People need to work in order to pay for the expenses they face on a daily and monthly basis. Unfortunately, not all employers want to give their employees a fair and honest wage. To prevent this from happening, many federal and state laws regulate the wages and hours that businesses need to pay their employees.
It is not uncommon for employers to try and skirt these laws. Some may simply pay workers a wage lower than the minimum required. Others may use payroll deductions and false promotions to hide the fact they are not paying fair wages. Any employee who believes they are not making a fair wage should speak to a Chicago Heights wage and overtime attorney who can help them hold their employer responsible and recover any wages they are due.
The minimum wage in Illinois is $8.25, with some exceptions. Some areas, such as Chicago have a higher minimum wage. Other industries, such as the restaurant industry, are allowed to pay a lower wage due to the fact that tipped employees will earn an equivalent or more per hour.
Some employers try to avoid the minimum wage laws in Illinois by employing salaried employees. This is not illegal, but the wage must still meet minimum wage requirements. This means that when the salary paid is divided by the number of hours worked, the total must still be equivalent to, or higher than, minimum wage.
Many employers also use piece rates in order to get away with paying workers lower than minimum wage. In this scenario, employers will pay an employee a certain amount per project, or per each submitted piece. This again is a legal practice. However just like with salaried employees, the total amount per hour must be equal to, or higher than, minimum wage when the total amount paid is divided by the hours worked.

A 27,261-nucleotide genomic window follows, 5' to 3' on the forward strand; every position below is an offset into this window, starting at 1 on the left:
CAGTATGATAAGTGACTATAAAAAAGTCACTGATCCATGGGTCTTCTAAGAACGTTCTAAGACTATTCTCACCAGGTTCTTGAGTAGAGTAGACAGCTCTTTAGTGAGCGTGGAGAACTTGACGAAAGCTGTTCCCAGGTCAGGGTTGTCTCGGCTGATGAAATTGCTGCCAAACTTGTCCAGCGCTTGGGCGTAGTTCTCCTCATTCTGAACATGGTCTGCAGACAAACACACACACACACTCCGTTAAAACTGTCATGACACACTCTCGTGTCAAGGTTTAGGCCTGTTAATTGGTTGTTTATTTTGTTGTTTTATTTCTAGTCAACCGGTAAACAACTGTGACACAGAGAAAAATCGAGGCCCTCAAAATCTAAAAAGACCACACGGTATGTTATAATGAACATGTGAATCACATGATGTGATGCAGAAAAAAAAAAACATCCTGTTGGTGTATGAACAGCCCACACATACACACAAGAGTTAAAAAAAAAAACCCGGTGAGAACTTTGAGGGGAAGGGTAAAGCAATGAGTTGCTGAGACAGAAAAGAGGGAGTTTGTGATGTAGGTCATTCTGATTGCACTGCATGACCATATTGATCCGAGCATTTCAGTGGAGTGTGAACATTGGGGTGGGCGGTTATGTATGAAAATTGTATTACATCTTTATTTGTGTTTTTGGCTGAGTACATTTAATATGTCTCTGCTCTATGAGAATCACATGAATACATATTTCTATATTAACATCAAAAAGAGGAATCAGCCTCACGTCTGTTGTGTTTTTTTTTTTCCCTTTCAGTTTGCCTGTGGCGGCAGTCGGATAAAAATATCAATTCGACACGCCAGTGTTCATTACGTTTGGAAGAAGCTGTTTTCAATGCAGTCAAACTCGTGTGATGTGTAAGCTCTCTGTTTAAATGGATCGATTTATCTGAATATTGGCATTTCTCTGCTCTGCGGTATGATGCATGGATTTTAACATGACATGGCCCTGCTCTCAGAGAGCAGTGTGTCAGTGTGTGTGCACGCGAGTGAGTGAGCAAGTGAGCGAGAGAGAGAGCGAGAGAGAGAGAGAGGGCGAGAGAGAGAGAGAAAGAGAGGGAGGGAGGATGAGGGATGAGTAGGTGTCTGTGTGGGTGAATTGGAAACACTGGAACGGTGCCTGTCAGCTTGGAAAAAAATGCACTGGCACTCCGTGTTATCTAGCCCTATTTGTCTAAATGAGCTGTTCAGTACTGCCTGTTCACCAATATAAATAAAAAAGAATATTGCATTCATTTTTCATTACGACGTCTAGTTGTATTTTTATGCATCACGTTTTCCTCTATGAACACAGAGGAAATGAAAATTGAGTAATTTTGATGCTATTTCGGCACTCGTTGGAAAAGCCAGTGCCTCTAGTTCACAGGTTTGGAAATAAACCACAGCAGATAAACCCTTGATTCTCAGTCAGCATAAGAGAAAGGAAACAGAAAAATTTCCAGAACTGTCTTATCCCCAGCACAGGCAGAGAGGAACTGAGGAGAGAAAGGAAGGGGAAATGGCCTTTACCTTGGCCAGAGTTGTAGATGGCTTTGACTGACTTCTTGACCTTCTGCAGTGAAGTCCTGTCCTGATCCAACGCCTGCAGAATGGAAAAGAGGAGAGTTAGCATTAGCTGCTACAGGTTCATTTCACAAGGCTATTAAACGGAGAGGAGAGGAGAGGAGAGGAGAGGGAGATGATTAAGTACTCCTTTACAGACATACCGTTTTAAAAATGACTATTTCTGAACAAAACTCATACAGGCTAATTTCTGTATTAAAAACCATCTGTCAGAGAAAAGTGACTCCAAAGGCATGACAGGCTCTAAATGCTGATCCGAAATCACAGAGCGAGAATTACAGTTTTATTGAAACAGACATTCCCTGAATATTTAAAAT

Lastly, employers sometimes mislabel employees in order to avoid paying them minimum wage. They are able to do this because some workers such as independent contractors, outside salespeople, and certain students or trainees are not considered actual employees. When an employer uses these positions to mislabel an actual employee, it is against the law. There are strict laws in place outlining specific criteria these workers must meet. When they do not, employers must label them as employees and as such, pay the mandated minimum wage.
Just as there are laws outlining minimum wage in Illinois, there are also laws pertaining to when employees are entitled to overtime wages. Unfortunately, employers also have ways to get around paying these wages.
One such way is to force employees to work through meal breaks. Illinois labor laws state that any time an employee works for seven and a half consecutive hours, he or she is allowed a 20-minute unpaid meal break. Some employers deduct this time from an employee’s pay, yet force them to work through the break.
Some employers will ask employees to work before or after their shift. For example, an employee has finished their shift and has punched out. Yet, the employer asks them to do just one more thing before leaving for the day. Due to the fact that the employee has punched out, the employer will not pay for that time. This is an illegal practice.
The most common way employers avoid paying overtime is to simply ignore the overtime laws in the state. In Illinois, hourly employees are entitled to receive one and a half times their regular wage for any work performed after they have already worked 40 hours that week. Employers often simply do not pay the overtime rate, or they try to shift the hours to another work week. Both practices are illegal.
Employees work very hard for their money and deserve to receive a fair wage from their employer for that work. When they are denied that wage, including appropriate overtime, they need the help of a wage and overtime lawyer in Chicago Heights.
If you believe your employer has paid you unfairly, call the Law Office of Mitchell A. Kline at (312) 558-1454. Attorney Kline knows the law pertaining to federal and Illinois wage and hour laws and will use that knowledge to help you claim what is rightfully yours. Employees do not have to settle for unfair pay. Contact us today so we can begin reviewing your case and get you the wages you deserve.